In 2011 a fungus known as Cryphonectria parasitica was discovered in southern parts of Britain. The fungus can prove fatal to the tree species Castanea sativa commonly known as Sweet Chestnut, hence the disease is referred to as Sweet Chestnut Blight. The pathogen gains entrance via open wounds or even small cracks caused by bark fissures. After time, cankers will be noticeable up the main stem along with branch girdling and possible crown die back. Wilting leaf is a customary symptom above any blight canker with dark leaves hanging down, while new vast epicormics shoots are developing below. Sweet Chestnut Blight is extremely destructive and has caused severe damage to the American Sweet Chestnut species Castanea dentata in North America. Europe has also experienced many confirmed Blight attacks and the disease is now present in Britain. Due to this increased risk, intensive surveys are needed to measure the level of threat to British trees and the spread of the infection to individual trees and woodlands.
Place Services’ arboriculture team attended training days provided by the Forestry Commission to give guidance on inspecting potentially infected Sweet Chestnuts. The course included methods of gathering data and obtaining samples, as well as how to follow strict bio-security protocols. Further training will be undertaken in the future as the study of this emerging disease progresses and more effective survey and control methods become available.
The Place Services team conducted a Sweet Chestnut survey in October 2017 within two districts: London Borough of Bromley and Sevenoaks in Kent. Four sites were chosen for this examination: two neighbouring, privately owned woodlands and some nearby farm land, all located in the London Borough of Bromley, and a country park in Seven Oaks, which was by far the biggest area of Sweet Chestnuts that the surveyors had to cover.
A team of two surveyors managed to inspect these sites within a period of ten days, intensively inspecting over 750 trees, checking for Sweet Chestnut Blight. In addition, routine observations were also conducted for Oriental Gall Wasp, as Sweet Chestnut also plays host to this pest, which has recently colonised the UK. Collecting grid references of potentially infected trees and data entry were vital tools in these surveys. The disease may only be located in one small part of a woodland or even just observed on one of many trees, therefor accuracy of recording information cannot be stressed enough. The reason such intensive surveys were carried out was that Sweet Chestnuts located in the not too distant Burstead Wood, Bexleyheath, Kenthave tested positive for the Blight. Spread to the trees included in the inspection areas is therefore highly likely. On this occasion, fortunately no blight was found, and the selected sites showed healthy Sweet Chestnut stands.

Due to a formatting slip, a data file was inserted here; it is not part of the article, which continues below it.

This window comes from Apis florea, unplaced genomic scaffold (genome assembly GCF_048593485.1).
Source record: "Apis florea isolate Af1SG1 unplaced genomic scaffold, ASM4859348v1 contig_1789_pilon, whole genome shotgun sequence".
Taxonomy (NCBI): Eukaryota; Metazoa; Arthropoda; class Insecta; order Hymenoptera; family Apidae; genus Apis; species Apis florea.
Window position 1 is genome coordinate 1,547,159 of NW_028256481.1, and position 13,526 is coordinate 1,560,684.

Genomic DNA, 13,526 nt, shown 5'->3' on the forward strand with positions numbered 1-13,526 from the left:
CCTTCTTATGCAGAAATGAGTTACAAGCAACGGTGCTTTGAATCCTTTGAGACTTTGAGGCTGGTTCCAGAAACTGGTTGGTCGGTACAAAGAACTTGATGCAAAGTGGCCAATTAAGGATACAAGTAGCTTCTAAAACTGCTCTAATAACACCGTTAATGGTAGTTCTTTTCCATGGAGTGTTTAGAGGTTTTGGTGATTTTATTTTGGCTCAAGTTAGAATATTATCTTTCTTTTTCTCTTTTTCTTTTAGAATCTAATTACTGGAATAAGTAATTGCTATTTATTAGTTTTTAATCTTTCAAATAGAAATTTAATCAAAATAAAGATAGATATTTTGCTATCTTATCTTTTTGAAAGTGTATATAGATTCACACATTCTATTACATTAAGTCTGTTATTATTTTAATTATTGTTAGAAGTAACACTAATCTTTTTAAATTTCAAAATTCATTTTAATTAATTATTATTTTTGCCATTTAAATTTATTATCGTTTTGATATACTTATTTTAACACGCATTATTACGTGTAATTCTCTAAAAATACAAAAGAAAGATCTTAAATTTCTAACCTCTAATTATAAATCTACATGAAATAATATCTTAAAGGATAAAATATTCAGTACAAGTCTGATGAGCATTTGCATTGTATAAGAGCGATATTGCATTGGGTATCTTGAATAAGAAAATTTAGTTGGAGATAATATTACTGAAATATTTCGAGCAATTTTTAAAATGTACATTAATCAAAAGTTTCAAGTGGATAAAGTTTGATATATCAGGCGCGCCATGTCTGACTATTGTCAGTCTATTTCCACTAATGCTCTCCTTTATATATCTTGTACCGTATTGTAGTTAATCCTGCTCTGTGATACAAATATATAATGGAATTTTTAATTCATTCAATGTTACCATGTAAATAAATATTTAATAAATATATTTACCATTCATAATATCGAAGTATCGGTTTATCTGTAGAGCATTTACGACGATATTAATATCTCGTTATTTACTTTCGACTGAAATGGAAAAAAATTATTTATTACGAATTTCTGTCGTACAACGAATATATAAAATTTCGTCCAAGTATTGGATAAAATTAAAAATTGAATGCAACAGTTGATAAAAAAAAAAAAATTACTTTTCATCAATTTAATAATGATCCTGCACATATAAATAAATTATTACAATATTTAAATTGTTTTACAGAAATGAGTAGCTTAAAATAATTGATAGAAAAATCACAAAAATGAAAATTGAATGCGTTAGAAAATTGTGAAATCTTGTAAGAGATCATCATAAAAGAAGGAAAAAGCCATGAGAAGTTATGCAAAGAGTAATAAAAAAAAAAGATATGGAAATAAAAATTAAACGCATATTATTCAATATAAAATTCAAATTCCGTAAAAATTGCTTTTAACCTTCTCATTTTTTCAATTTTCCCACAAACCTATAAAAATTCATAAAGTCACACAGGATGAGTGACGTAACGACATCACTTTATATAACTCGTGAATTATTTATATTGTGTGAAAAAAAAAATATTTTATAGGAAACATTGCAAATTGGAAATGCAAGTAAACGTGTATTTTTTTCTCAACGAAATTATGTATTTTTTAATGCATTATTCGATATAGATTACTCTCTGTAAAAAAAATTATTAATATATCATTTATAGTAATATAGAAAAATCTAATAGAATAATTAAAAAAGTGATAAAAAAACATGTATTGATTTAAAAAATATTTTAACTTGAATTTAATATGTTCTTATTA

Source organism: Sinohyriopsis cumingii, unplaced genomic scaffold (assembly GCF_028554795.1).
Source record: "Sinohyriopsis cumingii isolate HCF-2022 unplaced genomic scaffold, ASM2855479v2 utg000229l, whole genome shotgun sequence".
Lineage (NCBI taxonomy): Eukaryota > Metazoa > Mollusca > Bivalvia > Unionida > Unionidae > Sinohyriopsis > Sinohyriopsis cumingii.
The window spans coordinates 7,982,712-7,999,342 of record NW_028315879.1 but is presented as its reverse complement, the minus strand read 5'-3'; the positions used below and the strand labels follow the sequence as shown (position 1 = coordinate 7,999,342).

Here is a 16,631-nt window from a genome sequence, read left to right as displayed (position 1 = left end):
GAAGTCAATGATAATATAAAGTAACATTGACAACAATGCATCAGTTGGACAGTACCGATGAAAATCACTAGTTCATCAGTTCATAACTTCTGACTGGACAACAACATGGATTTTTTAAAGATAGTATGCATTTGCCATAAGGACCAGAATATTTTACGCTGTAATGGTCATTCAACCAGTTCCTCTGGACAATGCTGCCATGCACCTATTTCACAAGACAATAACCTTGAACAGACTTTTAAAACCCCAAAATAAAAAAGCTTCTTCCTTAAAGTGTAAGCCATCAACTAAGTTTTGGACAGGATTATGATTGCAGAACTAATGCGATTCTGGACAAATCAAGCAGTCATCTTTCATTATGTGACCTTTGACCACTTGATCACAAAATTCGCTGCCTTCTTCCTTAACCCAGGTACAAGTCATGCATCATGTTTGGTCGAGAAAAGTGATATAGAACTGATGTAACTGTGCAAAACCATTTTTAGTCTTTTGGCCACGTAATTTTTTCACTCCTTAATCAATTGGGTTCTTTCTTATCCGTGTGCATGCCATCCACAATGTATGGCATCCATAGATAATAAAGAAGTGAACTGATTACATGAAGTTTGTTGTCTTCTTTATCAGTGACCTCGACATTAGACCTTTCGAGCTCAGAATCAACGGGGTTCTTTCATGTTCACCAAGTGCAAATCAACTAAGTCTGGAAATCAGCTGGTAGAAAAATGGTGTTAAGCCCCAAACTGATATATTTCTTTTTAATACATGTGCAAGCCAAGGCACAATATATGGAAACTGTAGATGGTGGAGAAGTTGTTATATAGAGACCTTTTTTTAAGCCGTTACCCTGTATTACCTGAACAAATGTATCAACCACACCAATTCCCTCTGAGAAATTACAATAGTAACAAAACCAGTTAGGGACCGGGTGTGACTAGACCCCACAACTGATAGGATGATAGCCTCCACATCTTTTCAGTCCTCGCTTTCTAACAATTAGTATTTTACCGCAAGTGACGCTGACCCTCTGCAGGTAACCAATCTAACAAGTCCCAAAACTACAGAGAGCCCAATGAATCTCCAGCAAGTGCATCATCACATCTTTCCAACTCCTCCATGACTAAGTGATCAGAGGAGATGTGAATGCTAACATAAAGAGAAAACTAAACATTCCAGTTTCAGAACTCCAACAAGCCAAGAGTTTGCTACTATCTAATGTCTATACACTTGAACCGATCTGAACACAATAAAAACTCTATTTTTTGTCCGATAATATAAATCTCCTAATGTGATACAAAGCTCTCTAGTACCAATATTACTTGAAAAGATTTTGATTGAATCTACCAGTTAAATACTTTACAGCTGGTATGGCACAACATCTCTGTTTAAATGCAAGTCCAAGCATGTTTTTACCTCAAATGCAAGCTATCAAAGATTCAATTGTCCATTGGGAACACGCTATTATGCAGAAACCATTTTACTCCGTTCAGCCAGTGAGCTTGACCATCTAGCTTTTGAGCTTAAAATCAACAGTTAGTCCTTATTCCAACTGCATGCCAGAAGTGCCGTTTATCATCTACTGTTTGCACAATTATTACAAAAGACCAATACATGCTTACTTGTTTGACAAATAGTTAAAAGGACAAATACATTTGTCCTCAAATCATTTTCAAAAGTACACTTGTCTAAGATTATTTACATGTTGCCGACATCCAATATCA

Place Services has assisted the Forestry Commission for several years with similar surveys, and is their lead contractor in the east and southeast region on the pests and diseases framework. It is a working relationship in which we hope our professional expertise will be integral for many years to come.